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Seek The Lord

Most of us learned as children that the word “Catholic” means “universal.” We even refer sometimes to the “universal Church” to remind us that we are part of more than just the “local Church,” which is our Archdiocese. The Church is universal because it encompasses the entire earth. Every spot

Archbishop Dennis M. Schnurr’s column for July The Declaration of Independence, which we celebrate on July 4, declares the rights of life, liberty, and the pursuit of happiness to be God-given and therefore “unalienable.” Catholic social justice teaching agrees. These are not only civil rights, but human rights. The Church

Americans are justly proud of the freedoms secured by the first ten amendments to our Constitution, collectively known as the Bill of Rights. And freedom of religion is cited first: “Congress shall make no law respecting an establishment of religion, or prohibiting the free exercise thereof . . .” However,

In the beautiful words of the Exultet, jubilantly sung at the Easter Vigil: “This is the night when Christ broke the prison-bars of death and rose victorious from the underworld.” Easter, the feast of feasts, celebrates Christ’s saving victory over sin and death. This is too important to be confined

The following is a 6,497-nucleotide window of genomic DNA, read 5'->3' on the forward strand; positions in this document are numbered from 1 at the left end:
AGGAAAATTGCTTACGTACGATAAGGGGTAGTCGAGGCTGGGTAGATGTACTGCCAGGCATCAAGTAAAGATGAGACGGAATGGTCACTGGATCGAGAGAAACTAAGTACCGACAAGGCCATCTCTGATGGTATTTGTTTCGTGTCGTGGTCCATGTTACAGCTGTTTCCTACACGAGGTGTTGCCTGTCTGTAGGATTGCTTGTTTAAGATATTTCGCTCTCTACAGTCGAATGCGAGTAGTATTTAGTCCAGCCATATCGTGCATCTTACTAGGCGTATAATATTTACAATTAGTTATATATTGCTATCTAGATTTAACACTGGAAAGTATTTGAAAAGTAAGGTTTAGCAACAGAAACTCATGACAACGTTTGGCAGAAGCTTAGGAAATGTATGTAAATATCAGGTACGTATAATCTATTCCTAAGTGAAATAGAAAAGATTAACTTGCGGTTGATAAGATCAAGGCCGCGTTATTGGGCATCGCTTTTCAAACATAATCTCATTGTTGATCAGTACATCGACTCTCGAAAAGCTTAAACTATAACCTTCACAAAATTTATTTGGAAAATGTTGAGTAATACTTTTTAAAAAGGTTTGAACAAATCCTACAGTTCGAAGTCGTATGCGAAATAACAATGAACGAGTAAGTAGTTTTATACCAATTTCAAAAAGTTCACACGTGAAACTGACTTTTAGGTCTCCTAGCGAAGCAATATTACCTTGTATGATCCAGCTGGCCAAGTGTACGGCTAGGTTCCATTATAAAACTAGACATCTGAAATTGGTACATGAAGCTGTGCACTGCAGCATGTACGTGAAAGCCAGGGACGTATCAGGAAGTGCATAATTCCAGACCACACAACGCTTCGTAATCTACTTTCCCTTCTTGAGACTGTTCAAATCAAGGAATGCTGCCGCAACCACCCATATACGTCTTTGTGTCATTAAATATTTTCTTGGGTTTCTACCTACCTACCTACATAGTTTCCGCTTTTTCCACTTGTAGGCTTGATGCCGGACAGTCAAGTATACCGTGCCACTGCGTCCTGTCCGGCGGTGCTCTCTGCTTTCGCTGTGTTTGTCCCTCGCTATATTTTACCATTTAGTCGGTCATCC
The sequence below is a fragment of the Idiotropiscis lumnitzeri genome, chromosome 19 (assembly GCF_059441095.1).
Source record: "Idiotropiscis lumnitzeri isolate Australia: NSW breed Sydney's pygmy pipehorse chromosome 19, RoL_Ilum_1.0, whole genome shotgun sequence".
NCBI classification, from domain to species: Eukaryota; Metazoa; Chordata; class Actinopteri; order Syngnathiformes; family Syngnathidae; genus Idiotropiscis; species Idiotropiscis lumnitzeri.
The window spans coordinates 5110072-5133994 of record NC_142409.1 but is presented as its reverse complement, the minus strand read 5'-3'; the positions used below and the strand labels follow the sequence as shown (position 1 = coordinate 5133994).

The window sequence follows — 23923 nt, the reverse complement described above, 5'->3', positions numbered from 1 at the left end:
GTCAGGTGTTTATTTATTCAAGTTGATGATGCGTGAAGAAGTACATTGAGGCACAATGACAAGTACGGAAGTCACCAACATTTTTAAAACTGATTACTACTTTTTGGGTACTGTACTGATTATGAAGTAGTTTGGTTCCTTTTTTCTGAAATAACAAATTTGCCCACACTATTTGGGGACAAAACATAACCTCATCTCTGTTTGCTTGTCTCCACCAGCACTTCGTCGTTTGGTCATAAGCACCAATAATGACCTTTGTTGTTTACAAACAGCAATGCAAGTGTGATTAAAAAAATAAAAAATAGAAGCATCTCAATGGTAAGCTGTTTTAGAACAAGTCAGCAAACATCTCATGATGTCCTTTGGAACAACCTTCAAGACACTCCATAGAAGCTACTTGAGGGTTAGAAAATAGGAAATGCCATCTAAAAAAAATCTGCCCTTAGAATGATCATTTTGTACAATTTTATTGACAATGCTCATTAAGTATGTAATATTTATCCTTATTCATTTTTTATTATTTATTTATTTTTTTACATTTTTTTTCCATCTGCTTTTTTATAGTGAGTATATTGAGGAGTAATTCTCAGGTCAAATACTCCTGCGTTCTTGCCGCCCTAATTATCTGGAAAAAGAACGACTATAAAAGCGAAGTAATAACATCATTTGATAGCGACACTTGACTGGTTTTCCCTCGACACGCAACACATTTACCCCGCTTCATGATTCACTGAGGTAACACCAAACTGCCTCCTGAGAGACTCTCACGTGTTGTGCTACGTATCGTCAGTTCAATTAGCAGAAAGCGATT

Archbishop Dennis M. Schnurr (CT Photo/Jeff Unroe)
You have probably heard the old expression, “Everybody makes mistakes. That is why pencils have erasers.” As Catholics, we have something much better than an eraser. We have a kind of reset button known as the Sacrament of Confession, or Penance, or Reconciliation. All three of those names for the

Seton High School's Life Squad March for Life in Washington DC (Courtesy Photo)
SEEK THE LORD by Archbishop Dennis M. Schnurr Christians from the earliest days have always defended the defenseless, bringing God’s love to the poor, the marginalized, and the vulnerable. No one is more vulnerable than a child in the womb. In America today, about one in five pregnancies end in